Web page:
Corsham Almshouses & 17th century Schoolroom
History, tourist information, and nearby accommodation
HERITAGE HIGHLIGHTS: 1688 Schoolroom, unaltered since it was built
The Corsham Almshouses (sometimes called the Hungerford Almshouses after their founder) is a set of beautifully built 17th-century buildings meant to provide housing for 6 poor people and education for 10 poor children.
Lady Margaret Hungerford was the wife of Sir Edward Hungerford of Corsham Court, a commander under Oliver Cromwell during the Civil War. Sir Edward died before the end of the war, in 1648, and is buried at Farleigh Hungerford Castle, Somerset, also owned by the Hungerfords.
In 1665 Lady Margaret purchased a plot of land on the east side of the Great Turnpike to London, at the southern edge of her Corsham Court estate.
There she built six almshouses for poor people, along with a schoolroom for 'ten needy scholars', a Master's house, and several auxiliary buildings arranged around a small open space to the rear. The almshouses had a communal privy, a well, and small yards for storing fuel.
Lady Hungerford bestowed £60 per year of income from her estate at Stanton St Quinton to finance the almshouses in perpetuity, with £20 for the Master, £30 for the 6 residents, and the final £10 for building maintenance and for resident's gowns. The almshouses were finished in 1668, and were provided with their own gardens connected by a Pentice, or covered walk like a monastic cloister.
The Hungerford buildings are a complex rather than a single structure, laid out in an L-shape with the main front on the west, facing the road. Over the entrance is an elaborately carved dedication, bearing the coat of arms of Lady Margaret Hungerford. The text reads:
'This freeschool and almshouse was founded and endowed by the Lady Margaret Hungerford relict of Sir Edward Hungerford Kn. of the Hon. Order of the Bath daughter and Coheir of William Halliday Alderman of London and Susan his wife, Daughter of Sir Henry Row, Knight and Alderman and Lord Mayor of London.'
Lady Hungerford left very specific instructions on how the almshouses were to be run and laid out in no uncertain terms exactly what was to be expected of the Master and the residents. These instructions are outlined in 'Lady Margaret's 45 Ordinances', which is on display in a small exhibition area on the top floor. Also in the exhibition area is a heraldic pall used to cover coffins at funerals.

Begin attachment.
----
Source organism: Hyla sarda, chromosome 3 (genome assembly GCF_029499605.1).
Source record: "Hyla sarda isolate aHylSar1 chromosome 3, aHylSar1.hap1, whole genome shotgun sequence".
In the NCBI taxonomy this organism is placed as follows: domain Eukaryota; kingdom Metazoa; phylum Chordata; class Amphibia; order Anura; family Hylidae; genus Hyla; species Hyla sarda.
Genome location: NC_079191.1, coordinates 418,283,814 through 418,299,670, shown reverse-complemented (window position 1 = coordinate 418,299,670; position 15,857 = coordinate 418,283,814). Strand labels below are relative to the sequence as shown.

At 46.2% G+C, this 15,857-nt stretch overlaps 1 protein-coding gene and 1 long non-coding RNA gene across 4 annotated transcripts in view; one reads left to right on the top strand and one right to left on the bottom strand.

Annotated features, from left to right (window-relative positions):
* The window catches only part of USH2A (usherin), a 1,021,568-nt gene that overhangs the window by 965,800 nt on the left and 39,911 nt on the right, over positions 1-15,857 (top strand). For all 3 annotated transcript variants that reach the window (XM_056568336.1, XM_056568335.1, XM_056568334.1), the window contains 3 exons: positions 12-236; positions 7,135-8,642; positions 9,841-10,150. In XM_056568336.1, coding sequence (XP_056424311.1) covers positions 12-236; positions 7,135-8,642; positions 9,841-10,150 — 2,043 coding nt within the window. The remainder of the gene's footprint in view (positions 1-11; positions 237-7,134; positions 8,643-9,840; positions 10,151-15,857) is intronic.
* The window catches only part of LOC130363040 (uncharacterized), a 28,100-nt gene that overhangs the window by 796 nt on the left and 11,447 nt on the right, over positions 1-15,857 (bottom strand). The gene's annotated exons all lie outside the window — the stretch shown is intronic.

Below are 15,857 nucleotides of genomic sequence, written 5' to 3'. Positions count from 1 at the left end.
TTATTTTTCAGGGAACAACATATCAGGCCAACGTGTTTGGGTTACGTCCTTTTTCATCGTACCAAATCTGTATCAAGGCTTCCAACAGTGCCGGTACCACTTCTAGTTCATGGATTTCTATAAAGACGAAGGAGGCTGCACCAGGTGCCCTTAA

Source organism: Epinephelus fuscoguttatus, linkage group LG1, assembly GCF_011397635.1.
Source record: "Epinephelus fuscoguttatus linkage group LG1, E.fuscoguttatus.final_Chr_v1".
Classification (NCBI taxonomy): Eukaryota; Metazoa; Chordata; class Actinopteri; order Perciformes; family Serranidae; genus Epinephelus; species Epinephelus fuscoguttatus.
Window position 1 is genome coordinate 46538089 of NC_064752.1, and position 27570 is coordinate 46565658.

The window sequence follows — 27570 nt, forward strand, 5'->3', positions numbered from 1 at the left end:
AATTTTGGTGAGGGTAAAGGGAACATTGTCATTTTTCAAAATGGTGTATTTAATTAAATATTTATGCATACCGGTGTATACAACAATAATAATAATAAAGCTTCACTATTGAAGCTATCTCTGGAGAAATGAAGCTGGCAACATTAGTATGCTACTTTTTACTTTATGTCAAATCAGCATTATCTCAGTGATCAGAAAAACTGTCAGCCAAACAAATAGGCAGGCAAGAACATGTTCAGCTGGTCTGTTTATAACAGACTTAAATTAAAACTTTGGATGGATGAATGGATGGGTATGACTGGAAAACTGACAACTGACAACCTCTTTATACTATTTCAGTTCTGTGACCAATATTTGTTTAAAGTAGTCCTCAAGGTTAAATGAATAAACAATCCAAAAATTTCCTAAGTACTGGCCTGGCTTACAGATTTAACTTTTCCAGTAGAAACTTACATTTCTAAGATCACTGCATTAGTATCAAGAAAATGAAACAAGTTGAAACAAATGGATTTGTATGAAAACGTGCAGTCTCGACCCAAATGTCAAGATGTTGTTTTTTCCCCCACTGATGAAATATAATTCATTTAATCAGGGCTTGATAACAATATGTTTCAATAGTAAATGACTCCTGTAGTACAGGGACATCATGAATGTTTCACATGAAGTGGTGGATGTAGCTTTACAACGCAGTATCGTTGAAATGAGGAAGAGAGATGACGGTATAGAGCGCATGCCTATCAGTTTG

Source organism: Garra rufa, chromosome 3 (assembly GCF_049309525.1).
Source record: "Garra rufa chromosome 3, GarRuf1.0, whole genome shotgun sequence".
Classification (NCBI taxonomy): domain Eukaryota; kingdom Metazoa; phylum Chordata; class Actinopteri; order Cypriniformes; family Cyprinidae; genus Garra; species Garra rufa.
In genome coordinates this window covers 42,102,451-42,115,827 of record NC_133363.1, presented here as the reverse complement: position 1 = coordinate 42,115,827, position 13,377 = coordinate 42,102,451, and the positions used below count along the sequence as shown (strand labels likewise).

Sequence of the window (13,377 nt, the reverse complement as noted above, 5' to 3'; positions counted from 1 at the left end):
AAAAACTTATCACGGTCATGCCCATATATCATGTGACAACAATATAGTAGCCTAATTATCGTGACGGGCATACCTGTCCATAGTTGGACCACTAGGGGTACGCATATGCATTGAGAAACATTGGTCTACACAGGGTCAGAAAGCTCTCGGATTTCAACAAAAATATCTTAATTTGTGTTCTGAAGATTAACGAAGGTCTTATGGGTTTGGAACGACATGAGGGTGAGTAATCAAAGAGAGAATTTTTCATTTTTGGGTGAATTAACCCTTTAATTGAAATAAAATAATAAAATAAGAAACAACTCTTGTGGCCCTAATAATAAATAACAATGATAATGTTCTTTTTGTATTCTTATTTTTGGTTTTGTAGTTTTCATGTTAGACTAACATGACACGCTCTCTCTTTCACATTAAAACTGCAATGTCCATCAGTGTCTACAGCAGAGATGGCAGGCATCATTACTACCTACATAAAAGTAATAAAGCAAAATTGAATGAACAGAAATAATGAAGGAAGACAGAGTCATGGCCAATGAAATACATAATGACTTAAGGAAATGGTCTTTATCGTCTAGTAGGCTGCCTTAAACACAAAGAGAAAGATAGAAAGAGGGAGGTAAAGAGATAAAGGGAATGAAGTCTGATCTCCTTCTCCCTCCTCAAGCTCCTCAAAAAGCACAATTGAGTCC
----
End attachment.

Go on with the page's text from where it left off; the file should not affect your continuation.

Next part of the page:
Failure to obey the ordinances could result in fines or expulsion from the residences. One of the Master's duties was to read these ordinances aloud to the residents at Michaelmas and Lady Day.
Masters and Pupils
The first Master was Edward Wells, the vicar of St Bartholomew's church. Wells served from 1668-1677 and is buried inside the church. A subsequent Master was Edward Hasted, who wrote a voluminous History of Kent and was named Master in 1807, but without any teaching duties.
He died in 1810 and is also buried in St Bartholomew's church. The most famous pupil taught here was Richard Bethel, who showed such promise that he was transferred to Corsham School, then to Bath, and eventually rose to become Lord Chancellor and was named the 1st Lord Westbury.
The 45 Ordinances
Swearing, gambling, dicing, playing cards, and drinking were prohibited. Residents had to mend their own chimneys and windows, weed their own gardens, and tend the common hedge which was used to dry clothes after washing. They all wore a robe with a silver badge and cross sewn on the left sleeve. Church attendance was required at either the parish church or the Great Mansion House, and for twice-daily prayers in the Schoolroom.
This is the real highlight of a visit. The schoolroom has been virtually unaltered since it was built in 1688. At one end, beneath a huge, mullioned window, is a Master's Pulpit (note, not a desk; the Schoolroom was used both for lessons and for prayers).
Below the pulpit is a chair with a long cane, used for keeping students in line. Desks for pupils and box pews still line the sides of the high-ceilinged room. At the opposite end from the Pulpit is a gallery, supported on lovely carved pillars. Lady Hungerford sat here when attending services.
I found the Almshouses fascinating. It is amazing how unchanged the buildings are, though a few of the ancillary buildings have vanished from the rear of the property, the almshouses are intact and still catering to residents.
Lady Hungerford's charity is still functioning, though there is no longer an active school, and the 45 Ordinances are no longer enforced! Its a shame we couldn't actually see inside the almshouse residences, but that's understandable as they are still being used.
We opted for a guided tour, and our guide was excellent. We learned so much about the history of the almshouses and how people lived. I would highly recommend a visit, especially if you can take the time to also visit Corsham Court and the nearby church of St Bartholomew.
About Corsham Almshouses
Address: Pound Pill, B3353, Corsham, Wiltshire, England, SN13 9HT
Attraction Type: Historic Building
Location: At the south end of Corsham Court's grounds, opposite the school cricket fields. A five-minute walk from the High Street.
Website: Corsham Almshouses
Photo Credit: David Ross and Britain Express
NEARBY HISTORIC ATTRACTIONS
Heritage Rated from 1- 5 (low to exceptional) on historic interest
Corsham, St Bartholomew's Church - 0.3 miles (Historic Church)
Corsham Court - 1.6 miles (Historic House)
Sheldon Manor - 2.6 miles (Historic House)
Lacock Tithe Barn - 2.9 miles (Historic Building)
Lacock, St Cyriac's Church - 2.9 miles (Historic Church)
Fox Talbot Museum - 2.9 miles (Museum)
Lacock Abbey - 3 miles (Historic House)
Great Chalfield Manor - 4.4 miles (Historic Building)
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